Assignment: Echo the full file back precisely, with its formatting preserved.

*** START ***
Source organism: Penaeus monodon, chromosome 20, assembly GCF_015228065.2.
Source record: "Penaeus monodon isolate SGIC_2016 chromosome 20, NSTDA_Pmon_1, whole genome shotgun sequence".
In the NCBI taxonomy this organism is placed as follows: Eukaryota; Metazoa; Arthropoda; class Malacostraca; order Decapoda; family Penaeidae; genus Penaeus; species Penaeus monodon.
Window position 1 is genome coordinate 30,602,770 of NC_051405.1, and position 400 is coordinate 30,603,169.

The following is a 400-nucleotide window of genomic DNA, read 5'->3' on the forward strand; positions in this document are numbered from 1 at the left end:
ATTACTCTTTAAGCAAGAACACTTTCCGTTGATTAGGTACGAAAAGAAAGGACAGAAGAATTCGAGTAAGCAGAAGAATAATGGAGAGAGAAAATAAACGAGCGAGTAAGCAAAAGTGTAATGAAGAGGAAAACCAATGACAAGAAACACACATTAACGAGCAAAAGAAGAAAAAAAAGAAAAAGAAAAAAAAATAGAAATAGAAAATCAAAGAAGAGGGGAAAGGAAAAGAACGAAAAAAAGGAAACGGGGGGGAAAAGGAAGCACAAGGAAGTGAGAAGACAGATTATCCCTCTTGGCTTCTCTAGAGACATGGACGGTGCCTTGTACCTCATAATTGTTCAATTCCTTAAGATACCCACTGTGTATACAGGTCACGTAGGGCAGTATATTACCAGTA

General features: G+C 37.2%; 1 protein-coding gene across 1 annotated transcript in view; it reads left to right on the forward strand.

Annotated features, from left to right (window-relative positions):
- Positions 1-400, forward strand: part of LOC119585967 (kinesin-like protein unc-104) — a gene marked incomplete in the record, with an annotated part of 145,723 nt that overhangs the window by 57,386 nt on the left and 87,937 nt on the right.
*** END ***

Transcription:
Source organism: Penaeus monodon, chromosome 20, assembly GCF_015228065.2.
Source record: "Penaeus monodon isolate SGIC_2016 chromosome 20, NSTDA_Pmon_1, whole genome shotgun sequence".
In the NCBI taxonomy this organism is placed as follows: Eukaryota; Metazoa; Arthropoda; class Malacostraca; order Decapoda; family Penaeidae; genus Penaeus; species Penaeus monodon.
Window position 1 is genome coordinate 30,602,770 of NC_051405.1, and position 400 is coordinate 30,603,169.

The following is a 400-nucleotide window of genomic DNA, read 5'->3' on the forward strand; positions in this document are numbered from 1 at the left end:
ATTACTCTTTAAGCAAGAACACTTTCCGTTGATTAGGTACGAAAAGAAAGGACAGAAGAATTCGAGTAAGCAGAAGAATAATGGAGAGAGAAAATAAACGAGCGAGTAAGCAAAAGTGTAATGAAGAGGAAAACCAATGACAAGAAACACACATTAACGAGCAAAAGAAGAAAAAAAAGAAAAAGAAAAAAAAATAGAAATAGAAAATCAAAGAAGAGGGGAAAGGAAAAGAACGAAAAAAAGGAAACGGGGGGGAAAAGGAAGCACAAGGAAGTGAGAAGACAGATTATCCCTCTTGGCTTCTCTAGAGACATGGACGGTGCCTTGTACCTCATAATTGTTCAATTCCTTAAGATACCCACTGTGTATACAGGTCACGTAGGGCAGTATATTACCAGTA

General features: G+C 37.2%; 1 protein-coding gene across 1 annotated transcript in view; it reads left to right on the forward strand.

Annotated features, from left to right (window-relative positions):
- Positions 1-400, forward strand: part of LOC119585967 (kinesin-like protein unc-104) — a gene marked incomplete in the record, with an annotated part of 145,723 nt that overhangs the window by 57,386 nt on the left and 87,937 nt on the right.